"Everybody has one conversational show-stopper; mine is the number of sisters I have. Six. Six sisters. That’s right, seven girls —and no boys. My father comes from a family of eleven boys and two girls, and one of my uncles has six boys and one girl, so there may be a genetic component going on here. When I thought about having children, I assumed I would have either all boys or all girls. It came as quite a surprise when I landed with one of each! Even now that seems strange to me.
My novel Thieving Forest revolves around five sisters (I thought seven was too many for the reader to keep track of) who live in the wilds of northwest Ohio in 1806. The novel required a lot of research (what was the landscape like then; what is the Wyandot word for peace; were buffalo still around?) but any scene in which the sisters were interacting with each other was easy to write. Sisterhood, in my opinion, hasn’t really changed much in 200 years.
Sometimes authors talk about the healing process of writing, and I have to say that, for me, writing Thieving Forest was very healing. When I began writing the novel, three of my sisters were estranged from the rest of the family. Part of the impetus for writing Thieving Forest was to help me come to terms with this—although at the time, I didn’t think of it that way. I did not want to be estranged from them; their quarrel was with my parents, not me, but they decided to split from all of us. There were times when I wished that I had enough courage to knock harder at their closed doors. So I created a nineteenth century heroine, Susanna Quiner, who was more courageous than I was.
Susanna alone is spared when a band of Potawatomi Indians kidnaps her sisters. With no immediate help nearby, she decides to go after them herself. Over the course of five months she finds them one by one, but the result is not what she expected. They have changed; they have new lives. Part of Susanna’s transformation is coming to terms with this.
By the end of writing Thieving Forest I felt, like Susanna, that I could accept my sisters’ choices as well as my own. And even more surprising: when I was finally ready to publish Thieving Forest, I’d begun once more to have a relationship with my formerly estranged sisters. We all found the courage to reach out to each other again. And that has been a real blessing.
William Blake famously wrote: “Damn braces. Bless relaxes.” Being relaxed with another person— being able to laugh at and laugh with someone else—is to me the essence of sisterhood, whether you’re related to that person or not. It’s a real gift, and if it disappears it’s worth crossing the wilderness to get back."
Blog Tour Dates
Monday, October 13 @ The Muffin
Stop by for an interview with Martha Conway and a chance to win Thieving Forest! http://muffin.wow-womenonwriting.com/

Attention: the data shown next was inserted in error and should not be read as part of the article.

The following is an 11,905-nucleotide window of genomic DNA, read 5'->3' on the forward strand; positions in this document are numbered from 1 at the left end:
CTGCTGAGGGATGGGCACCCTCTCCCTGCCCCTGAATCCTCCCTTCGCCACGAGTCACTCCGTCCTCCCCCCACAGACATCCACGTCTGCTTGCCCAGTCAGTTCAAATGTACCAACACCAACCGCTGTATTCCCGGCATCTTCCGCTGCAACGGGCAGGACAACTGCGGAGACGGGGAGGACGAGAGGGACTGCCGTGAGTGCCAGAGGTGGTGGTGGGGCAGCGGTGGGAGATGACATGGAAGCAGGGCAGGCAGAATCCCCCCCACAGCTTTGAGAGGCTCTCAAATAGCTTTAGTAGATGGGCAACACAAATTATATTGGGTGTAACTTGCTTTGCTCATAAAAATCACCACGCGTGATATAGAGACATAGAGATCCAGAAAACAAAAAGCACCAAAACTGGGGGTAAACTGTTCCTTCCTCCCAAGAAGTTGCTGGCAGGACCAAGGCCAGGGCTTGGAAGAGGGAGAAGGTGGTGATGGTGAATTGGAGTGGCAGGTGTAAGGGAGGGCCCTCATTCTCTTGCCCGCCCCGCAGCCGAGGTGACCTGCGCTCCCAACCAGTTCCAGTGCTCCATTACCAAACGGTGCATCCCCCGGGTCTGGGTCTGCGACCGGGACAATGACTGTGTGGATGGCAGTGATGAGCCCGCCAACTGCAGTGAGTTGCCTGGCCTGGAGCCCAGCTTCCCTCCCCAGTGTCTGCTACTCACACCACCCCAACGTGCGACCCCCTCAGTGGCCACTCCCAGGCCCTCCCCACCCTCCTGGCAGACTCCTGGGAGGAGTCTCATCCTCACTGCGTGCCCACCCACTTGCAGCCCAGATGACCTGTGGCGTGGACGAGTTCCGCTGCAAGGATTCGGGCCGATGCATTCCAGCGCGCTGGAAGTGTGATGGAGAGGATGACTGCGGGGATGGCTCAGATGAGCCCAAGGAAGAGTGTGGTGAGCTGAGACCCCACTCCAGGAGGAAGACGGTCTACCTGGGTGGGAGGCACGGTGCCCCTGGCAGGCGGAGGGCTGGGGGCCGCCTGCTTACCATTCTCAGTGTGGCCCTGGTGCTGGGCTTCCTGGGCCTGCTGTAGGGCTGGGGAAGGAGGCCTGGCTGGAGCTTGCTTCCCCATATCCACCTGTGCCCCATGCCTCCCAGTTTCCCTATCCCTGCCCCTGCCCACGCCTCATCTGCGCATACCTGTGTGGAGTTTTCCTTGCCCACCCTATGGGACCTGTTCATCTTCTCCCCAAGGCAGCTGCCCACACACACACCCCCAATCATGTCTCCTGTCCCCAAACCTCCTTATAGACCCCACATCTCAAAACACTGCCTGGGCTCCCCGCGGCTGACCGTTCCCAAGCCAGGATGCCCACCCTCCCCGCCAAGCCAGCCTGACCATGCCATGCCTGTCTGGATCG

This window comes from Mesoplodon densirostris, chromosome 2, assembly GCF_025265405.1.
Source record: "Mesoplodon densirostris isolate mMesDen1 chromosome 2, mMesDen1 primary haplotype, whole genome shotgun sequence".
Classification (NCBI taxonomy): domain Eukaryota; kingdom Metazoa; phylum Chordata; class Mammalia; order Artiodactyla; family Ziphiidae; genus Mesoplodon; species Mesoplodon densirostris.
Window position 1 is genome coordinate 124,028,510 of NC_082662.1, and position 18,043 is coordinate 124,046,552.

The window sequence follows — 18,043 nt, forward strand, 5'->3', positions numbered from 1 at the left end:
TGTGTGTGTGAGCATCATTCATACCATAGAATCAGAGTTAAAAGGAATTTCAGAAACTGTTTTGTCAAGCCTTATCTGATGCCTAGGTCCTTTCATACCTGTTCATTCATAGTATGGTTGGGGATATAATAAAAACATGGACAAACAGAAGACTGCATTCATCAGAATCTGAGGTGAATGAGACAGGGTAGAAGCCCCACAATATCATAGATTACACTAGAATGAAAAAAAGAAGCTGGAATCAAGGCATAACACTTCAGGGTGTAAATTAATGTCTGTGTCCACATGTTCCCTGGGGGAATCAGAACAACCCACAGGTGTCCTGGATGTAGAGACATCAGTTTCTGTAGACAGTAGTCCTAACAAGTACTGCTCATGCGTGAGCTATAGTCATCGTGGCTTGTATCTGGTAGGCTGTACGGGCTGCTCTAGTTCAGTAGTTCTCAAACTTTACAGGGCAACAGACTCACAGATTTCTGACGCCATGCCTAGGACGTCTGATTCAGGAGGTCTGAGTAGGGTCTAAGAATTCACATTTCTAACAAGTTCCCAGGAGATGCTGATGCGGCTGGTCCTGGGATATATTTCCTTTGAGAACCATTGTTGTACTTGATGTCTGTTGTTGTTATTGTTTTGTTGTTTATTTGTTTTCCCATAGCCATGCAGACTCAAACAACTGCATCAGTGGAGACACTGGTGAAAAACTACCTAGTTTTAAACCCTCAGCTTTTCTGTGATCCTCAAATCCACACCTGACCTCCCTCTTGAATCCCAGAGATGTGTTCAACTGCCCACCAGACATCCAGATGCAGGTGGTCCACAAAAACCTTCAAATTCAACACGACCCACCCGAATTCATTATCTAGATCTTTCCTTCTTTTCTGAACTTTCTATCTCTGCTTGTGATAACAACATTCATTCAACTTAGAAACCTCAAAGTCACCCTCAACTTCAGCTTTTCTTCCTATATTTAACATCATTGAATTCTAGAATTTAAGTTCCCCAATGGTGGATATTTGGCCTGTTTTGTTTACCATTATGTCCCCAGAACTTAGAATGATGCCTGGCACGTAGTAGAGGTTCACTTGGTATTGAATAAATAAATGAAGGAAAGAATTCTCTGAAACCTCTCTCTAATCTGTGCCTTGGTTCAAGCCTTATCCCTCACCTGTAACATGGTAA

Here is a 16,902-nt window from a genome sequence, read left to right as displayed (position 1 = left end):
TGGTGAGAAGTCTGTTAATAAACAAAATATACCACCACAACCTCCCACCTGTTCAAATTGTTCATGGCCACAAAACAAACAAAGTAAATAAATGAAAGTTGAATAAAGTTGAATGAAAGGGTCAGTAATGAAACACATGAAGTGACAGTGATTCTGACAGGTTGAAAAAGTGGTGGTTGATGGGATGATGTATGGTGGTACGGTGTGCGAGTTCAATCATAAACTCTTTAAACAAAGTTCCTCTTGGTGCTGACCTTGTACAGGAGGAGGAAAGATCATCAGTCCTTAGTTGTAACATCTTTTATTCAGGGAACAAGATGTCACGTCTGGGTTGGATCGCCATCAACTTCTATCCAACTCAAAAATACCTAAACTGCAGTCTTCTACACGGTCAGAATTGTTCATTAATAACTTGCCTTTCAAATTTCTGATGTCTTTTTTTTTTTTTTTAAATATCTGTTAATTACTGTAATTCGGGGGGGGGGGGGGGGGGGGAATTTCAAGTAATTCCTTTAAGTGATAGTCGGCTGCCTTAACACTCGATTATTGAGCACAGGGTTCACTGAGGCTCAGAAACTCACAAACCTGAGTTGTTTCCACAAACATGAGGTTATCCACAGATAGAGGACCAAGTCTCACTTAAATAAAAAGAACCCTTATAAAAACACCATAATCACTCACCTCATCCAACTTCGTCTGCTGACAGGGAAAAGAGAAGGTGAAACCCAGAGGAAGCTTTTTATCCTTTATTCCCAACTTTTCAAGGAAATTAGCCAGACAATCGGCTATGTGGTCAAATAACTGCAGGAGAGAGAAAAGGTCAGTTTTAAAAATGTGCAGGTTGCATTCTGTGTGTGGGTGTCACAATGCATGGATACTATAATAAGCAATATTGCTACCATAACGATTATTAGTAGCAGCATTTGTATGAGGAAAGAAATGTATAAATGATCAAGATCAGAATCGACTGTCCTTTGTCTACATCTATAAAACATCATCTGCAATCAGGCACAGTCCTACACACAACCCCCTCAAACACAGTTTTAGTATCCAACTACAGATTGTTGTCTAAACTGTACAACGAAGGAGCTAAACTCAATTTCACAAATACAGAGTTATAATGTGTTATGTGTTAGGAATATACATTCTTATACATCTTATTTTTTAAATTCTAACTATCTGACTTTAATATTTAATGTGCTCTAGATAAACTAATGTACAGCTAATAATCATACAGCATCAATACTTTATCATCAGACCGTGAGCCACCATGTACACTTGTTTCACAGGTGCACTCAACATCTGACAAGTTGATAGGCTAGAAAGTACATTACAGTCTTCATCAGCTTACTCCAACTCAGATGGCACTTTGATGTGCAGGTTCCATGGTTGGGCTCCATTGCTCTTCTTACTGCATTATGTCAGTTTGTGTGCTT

Tuesday, October 14 @ Writer with Dogs
Martha Conway shares a little about how important a dog can be to writing research today at Writer with Dogs.
Wednesday, October 15 @ All Things Audry
What is a Quest Novel? Stop by for author Martha Conway’s thoughts on this exciting genre. http://allthingsaudry.blogspot.com
Thursday, October 16 @ Book Talk
Looking for something new to read? How about a historical novel set in the rough and wild frontier of Ohio in the early 1800s--Thieving Forest by Martha Conway. http://www.barbarabarthbookblog.blogspot.com/
Friday, October 17 @ Deal Sharing Aunt
Big families…what is that they share, what makes them unique? Learn more about family from Martha Conway and enter to win her novel Thieving Forest. http://dealsharingaunt.blogspot.com/
Sunday, October 19 @ Writer Unboxed
Martha Conway will be sharing why she thinks we should embracing heroines, instead of heroes, especially in historical novels. Stop by and tell us your favorite heroine. http://writerunboxed.com
Tuesday, October 21 @ Katherine Hajer
When you’re caught up in the magical world of a book do you ever wonder what DIDN’T make it into the final draft? Martha Conway, author of Thieving Forest, tells about the painful decisions that have to be made.
Wednesday, October 22 @ Caroline Clemmons
What do you know about Native American families? Martha Conway, author of Thieving Forest, shares a few things you never would have guessed. http://carolineclemmons.blogspot.com
Thursday, October 23 @ Renee’s Pages
Need some tips on researching historical fiction?Ask Martha Conway, author of Thieving Forest, set in the Ohio frontier during the early 1800s. http://www.reneespages.blogspot.com/
Friday, October 24 @ A Writer’s Devotion
Learn more about author Martha Conway in today’s interview. http://www.awritersdevotion.blogspot.com/
Monday, October 27 @ Katherine Hajer
The Headless Horseman isn’t the only scary thing in the forest this Halloween. Read a review of Thieving Forest and find out what else lurks there. http://www.katherine-hajer.com/
Wednesday, October 29 @ Words by Webb
Get a quick peek at author Martha Conway with a 5Ws interview. http://jodiwebb.com/
Monday, November 3 @ Lisa Haselton’s Reviews and Interviews
Stop by to learn more about author Martha Conway and her latest historical novel Thieving Forest.
Thursday, November 6 @ Escaping Reality Within Pages
Win a copy of Thieving Forest, the story of seventeen year old Susanna trying to save her sisters in frontier America, and learn from author Martha Conway what was truth and what was fiction. http://escapingrealitywithinpages.blogspot.com/
Monday, November 10 @ Vickie S. Miller
Stop by for a visit from Martha Conway, author of 12 Bliss Street and Thieving Forest. http://www.vickiesmiller.com/
Tuesday, November 11 @ The Lit Ladies
Stop by for an interview with author Martha Conway and a chance to win her latest novelThieving Forest.
What intrigues or interest you the most about this book?
Lisa M Buske
P.O. Box 323